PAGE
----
Planning a light scheme Illuminate the subject in underwater photography

In advertising photography, before taking a picture you think about the positioning, power and color of the lights to use, either flash or continuous.
In underwater photography, thinking how to illuminate the scene in front of us does not happen: often the standard positions of the flash limit the photographers, with the frequent result of having the subject well lit, but illuminated flatly almost like a passport photo.
Willing to create the appropriate lighting to enhance the subject, first we should take off from our minds fixed flash positions, and study the subject to choose the best set up.
For sure, in wide-angle photography and using a fisheye, is almost mandatory using our flashes in a certain position to avoid their entering inside the frame. To the contrary, in macro photography we have the chance to go wild by positioning our strobes so to better value both the subject and its background.
For the maximum freedom, we might choose arms not too short, but also not too long. Two 25 cm sections jointed arms for each strobe are the best set up, in my opinion, since we may either distance or get very close with our lights, by extending or tightening the joints.
First, let us look into the different light sources:

UWP light scene - main light

Is the light we use to set exposure and shutter-speed. It should be the first source of light we think about both for position and power, being the one helping us planning and arranging the rest of our lights.

UWP light scene - fill light
Serves to lighten the shadows produced by the main light. Usually, its power is slightly less than the main light (½ stop, max. 1 stop) since the same power will generate a flat lighting.

UWP light scene - background

We can both use the light to illuminate the background or use a backlit one.
To illuminate our background, we can either use our strobe or take advantage of the sunlight.
In macro photography, using ambient light to enlighten the background is more difficult, since we should use long shutter speed jeopardizing sharpness. The strobe, on the other hand, allows choosing faster shutter speed.
To the contrary, in wide-angle photography, taking advantage of the sunlight to illuminate the background and using ambient light is usually part of the light scheme.
Background light may be more rather than less powerful than the main light, but not as much as powerful: if this is the case, our picture will look flat.

UWP light scene - contrast light
It is a light usually 1 stop stronger than the main light, to prevent unsightly burns.
Contrast light comes from behind the subject and helps highlighting it from the background. At the same time draws the profile of the subject itself.
For simplicity, we either should place this light at approximately 45° from behind, left or right the subject. We could also place our contrast light straight behind or above the subject, but avoiding framing the light through the lenses.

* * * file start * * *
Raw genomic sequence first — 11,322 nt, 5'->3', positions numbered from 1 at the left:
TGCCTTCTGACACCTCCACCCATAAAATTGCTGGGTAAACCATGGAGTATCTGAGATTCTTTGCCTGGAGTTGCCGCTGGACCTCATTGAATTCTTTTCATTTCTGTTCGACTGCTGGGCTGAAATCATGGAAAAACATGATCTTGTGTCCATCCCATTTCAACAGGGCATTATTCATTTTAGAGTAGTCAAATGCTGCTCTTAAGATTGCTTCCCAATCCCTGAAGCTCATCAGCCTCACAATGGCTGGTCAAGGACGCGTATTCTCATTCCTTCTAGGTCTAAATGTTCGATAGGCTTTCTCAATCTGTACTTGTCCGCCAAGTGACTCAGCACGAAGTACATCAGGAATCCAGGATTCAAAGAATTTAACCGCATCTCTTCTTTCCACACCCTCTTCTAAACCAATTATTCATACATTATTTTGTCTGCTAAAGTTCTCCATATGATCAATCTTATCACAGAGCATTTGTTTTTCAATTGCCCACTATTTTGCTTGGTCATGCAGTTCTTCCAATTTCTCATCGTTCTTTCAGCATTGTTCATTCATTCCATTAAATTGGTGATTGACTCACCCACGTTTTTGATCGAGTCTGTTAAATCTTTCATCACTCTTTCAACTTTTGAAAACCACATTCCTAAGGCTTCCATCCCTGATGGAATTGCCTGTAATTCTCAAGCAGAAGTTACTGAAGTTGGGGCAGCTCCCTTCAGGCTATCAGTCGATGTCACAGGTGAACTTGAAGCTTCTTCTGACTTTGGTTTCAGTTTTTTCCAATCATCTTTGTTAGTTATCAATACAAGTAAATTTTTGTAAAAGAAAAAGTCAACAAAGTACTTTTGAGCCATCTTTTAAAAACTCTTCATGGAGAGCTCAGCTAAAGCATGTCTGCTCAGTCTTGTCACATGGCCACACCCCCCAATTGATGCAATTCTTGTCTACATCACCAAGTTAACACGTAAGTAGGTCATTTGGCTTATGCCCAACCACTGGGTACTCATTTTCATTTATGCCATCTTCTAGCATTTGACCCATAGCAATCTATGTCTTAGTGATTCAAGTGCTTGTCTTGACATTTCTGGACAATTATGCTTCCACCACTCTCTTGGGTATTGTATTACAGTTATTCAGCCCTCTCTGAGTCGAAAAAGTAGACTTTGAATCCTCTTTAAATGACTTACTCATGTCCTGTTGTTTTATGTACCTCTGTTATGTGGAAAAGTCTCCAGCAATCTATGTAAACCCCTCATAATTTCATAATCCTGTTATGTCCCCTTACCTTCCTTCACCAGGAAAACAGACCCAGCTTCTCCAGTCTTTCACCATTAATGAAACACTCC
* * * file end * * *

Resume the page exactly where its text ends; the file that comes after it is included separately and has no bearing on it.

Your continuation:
During the process of creating our mental lights scheme, we should remember that each light source produces a shadow on the other side; we might use this shadow to make our picture tridimensional, or to highlight the subject.
In addition to the flash, we can use the sunlight as a light source: for example, when we use the surface as background.

UWP light scene

Background with shadows created by wavelets

UWP light scene

Smoother background with fewer shadows


UWP light scene

A single light source placed at 45° allowed drawing the shadows that created the illusion of the third dimension.


The main light illuminated the face and the left side of the animal, on the left of the picture, while the contrast light from behind, a bit stronger, allowed drawing the nudibranch’s outline, highlighting the subject from the background.


The main light illuminated the front of the animal and set exposure, while contrast light coming from the left and from behind allowed highlighting the subject, notwithstanding of the same color as the background


Using two strobes placed one in front of the other, with the subject in the middle, allows illuminating the subject from both sides, leaving the background illuminated next to nothing. If one of our flashes is slightly less powerful than the other, we could create some light shade allowing us giving three-dimensionality to the subject


Snoot can be the sole source of light, but also part of a lights scheme. In this photo, a light placed on the left partially lit the background while the main light, with snoot, from the right illuminated the fish face, creating a blade of light

WORDS and PICTURES by Cristian Umili and Alessia Comini

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